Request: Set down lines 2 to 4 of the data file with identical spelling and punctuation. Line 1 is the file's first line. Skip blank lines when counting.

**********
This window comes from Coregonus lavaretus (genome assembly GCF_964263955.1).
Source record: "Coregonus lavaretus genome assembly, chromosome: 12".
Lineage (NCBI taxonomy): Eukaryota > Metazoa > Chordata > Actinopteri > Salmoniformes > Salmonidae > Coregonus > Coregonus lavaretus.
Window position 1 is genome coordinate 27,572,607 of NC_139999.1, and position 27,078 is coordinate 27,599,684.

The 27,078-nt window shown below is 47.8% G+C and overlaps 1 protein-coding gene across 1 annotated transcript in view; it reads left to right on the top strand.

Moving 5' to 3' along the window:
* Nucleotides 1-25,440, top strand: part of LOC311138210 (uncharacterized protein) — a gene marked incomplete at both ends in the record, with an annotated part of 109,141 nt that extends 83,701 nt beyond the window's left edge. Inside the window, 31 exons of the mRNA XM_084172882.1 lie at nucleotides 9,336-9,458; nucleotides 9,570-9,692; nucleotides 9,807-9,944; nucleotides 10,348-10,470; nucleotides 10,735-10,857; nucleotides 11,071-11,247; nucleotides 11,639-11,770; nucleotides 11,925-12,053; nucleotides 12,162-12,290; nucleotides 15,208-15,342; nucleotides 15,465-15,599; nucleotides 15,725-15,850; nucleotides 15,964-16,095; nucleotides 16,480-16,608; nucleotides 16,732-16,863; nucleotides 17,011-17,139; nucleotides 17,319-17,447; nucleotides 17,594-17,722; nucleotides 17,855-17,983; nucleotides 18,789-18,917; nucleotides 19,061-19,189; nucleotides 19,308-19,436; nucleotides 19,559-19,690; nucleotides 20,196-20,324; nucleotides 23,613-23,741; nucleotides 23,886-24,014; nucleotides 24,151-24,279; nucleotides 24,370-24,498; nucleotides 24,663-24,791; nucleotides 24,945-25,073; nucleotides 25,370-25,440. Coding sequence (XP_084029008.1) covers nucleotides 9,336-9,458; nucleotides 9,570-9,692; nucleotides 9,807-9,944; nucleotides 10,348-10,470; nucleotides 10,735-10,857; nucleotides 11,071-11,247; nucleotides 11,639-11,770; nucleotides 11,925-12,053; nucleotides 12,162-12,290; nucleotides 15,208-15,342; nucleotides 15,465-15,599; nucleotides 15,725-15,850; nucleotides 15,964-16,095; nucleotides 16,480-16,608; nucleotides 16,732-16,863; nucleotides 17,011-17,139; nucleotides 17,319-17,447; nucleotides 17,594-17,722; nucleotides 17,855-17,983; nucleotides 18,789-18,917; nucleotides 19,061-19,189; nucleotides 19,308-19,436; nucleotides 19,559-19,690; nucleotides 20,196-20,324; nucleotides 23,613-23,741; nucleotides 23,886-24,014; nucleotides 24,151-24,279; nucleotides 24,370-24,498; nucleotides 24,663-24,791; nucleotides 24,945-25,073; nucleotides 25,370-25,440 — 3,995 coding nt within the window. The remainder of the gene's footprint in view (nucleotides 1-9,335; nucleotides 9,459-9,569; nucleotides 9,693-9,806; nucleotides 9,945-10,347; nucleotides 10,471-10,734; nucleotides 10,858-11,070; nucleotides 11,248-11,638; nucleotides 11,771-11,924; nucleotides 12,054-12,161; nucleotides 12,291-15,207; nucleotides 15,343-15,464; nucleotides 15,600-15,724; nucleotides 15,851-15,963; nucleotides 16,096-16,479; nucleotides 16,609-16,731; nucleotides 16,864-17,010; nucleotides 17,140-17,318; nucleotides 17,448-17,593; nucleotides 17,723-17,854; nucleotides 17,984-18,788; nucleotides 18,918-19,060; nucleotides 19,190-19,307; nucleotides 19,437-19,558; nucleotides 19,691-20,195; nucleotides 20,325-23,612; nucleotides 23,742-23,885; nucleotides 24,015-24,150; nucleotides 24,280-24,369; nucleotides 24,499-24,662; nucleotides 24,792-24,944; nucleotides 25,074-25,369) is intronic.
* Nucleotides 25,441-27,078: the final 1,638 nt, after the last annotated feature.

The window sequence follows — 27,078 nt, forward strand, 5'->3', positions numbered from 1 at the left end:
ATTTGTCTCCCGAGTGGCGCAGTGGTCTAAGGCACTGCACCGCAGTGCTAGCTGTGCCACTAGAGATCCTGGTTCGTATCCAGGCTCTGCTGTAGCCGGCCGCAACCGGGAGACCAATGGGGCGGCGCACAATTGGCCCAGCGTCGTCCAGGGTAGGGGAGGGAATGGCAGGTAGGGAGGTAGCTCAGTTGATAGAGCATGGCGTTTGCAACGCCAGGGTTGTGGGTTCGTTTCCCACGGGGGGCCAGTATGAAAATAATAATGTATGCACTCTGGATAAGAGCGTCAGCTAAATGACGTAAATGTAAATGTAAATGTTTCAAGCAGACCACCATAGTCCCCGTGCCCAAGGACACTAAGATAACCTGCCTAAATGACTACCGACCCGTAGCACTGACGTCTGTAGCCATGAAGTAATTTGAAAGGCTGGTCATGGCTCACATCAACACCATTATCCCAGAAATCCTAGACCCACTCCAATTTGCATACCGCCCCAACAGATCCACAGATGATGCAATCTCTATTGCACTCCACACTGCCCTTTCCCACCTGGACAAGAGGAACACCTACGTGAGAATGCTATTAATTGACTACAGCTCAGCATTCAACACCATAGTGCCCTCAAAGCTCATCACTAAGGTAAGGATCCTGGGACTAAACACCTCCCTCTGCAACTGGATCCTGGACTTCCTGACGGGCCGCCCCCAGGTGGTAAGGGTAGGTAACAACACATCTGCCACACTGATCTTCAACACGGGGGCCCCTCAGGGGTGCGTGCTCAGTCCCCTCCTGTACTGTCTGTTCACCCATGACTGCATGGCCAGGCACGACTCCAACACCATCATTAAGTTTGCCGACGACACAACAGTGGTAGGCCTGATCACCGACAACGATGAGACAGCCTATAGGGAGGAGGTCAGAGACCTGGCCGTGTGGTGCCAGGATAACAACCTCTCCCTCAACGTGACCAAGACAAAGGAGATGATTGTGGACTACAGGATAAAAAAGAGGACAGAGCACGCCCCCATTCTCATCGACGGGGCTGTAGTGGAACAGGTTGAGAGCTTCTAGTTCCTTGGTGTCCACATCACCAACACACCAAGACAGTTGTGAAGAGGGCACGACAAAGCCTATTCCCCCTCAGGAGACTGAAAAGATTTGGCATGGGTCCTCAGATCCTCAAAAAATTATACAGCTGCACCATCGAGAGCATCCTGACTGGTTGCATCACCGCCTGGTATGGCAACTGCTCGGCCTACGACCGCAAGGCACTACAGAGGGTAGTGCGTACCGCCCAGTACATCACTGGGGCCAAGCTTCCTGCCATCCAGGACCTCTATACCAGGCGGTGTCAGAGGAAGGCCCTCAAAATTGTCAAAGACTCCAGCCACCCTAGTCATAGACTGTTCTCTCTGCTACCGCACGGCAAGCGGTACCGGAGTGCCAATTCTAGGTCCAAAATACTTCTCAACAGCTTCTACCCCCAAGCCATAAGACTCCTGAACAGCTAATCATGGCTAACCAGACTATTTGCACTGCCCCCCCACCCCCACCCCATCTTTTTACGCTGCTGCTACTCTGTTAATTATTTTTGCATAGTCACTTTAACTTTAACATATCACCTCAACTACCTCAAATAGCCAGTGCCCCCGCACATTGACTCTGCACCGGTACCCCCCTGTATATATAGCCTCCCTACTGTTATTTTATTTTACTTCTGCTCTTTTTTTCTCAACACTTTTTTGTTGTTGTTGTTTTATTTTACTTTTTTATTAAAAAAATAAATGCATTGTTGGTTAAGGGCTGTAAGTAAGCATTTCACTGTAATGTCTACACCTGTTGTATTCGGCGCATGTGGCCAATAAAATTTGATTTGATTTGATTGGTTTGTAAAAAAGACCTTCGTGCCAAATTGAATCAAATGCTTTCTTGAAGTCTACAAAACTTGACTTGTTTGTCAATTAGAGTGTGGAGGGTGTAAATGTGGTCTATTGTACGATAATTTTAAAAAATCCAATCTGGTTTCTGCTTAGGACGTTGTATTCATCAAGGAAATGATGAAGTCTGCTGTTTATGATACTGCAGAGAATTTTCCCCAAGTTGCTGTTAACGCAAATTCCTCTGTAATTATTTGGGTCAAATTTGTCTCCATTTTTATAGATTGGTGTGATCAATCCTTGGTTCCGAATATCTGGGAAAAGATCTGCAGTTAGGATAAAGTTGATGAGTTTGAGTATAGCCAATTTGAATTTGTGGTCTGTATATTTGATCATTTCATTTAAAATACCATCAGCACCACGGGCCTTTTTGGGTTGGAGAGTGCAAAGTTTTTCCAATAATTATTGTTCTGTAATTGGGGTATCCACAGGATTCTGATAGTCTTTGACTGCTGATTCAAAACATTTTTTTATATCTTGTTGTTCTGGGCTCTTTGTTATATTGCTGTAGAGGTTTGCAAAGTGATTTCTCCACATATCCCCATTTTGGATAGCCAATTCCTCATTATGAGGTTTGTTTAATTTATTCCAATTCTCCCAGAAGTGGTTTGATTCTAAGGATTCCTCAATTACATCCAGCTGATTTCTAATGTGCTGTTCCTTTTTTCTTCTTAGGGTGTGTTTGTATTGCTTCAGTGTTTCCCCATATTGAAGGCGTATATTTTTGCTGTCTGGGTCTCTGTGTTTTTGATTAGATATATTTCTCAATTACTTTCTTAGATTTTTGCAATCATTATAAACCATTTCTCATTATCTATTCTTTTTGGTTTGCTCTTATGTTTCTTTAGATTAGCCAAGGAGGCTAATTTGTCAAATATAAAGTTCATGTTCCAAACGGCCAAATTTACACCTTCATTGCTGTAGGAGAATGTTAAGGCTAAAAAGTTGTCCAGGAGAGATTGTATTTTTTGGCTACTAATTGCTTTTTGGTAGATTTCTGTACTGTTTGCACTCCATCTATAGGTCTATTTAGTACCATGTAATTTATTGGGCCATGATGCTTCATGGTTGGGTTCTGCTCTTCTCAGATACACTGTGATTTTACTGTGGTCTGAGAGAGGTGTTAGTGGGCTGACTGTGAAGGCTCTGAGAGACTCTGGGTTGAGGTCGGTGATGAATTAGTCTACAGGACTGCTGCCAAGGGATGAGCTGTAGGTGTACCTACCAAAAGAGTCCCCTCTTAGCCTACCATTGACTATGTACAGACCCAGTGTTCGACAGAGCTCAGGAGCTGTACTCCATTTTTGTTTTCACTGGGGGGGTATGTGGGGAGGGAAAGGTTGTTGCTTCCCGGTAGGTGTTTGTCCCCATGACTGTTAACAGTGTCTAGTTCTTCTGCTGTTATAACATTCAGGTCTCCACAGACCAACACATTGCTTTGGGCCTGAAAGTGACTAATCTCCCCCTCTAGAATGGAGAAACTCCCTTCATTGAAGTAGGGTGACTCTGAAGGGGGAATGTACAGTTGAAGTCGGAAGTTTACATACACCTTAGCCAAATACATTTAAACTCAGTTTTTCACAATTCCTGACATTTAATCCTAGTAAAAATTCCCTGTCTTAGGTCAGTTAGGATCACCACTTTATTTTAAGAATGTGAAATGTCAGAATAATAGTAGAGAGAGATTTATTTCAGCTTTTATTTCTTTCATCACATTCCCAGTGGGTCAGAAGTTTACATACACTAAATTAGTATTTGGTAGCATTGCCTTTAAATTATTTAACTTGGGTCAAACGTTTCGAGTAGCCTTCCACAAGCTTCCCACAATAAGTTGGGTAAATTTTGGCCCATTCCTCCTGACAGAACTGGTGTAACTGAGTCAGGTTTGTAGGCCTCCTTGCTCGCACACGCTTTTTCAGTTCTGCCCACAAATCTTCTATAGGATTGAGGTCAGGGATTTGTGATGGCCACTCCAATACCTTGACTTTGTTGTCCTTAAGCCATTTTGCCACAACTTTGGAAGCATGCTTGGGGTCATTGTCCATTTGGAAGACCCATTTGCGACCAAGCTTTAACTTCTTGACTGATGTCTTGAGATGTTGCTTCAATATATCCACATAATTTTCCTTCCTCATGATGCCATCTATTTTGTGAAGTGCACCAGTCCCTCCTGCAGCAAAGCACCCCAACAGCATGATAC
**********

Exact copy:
Source record: "Coregonus lavaretus genome assembly, chromosome: 12".
Lineage (NCBI taxonomy): Eukaryota > Metazoa > Chordata > Actinopteri > Salmoniformes > Salmonidae > Coregonus > Coregonus lavaretus.
Window position 1 is genome coordinate 27,572,607 of NC_139999.1, and position 27,078 is coordinate 27,599,684.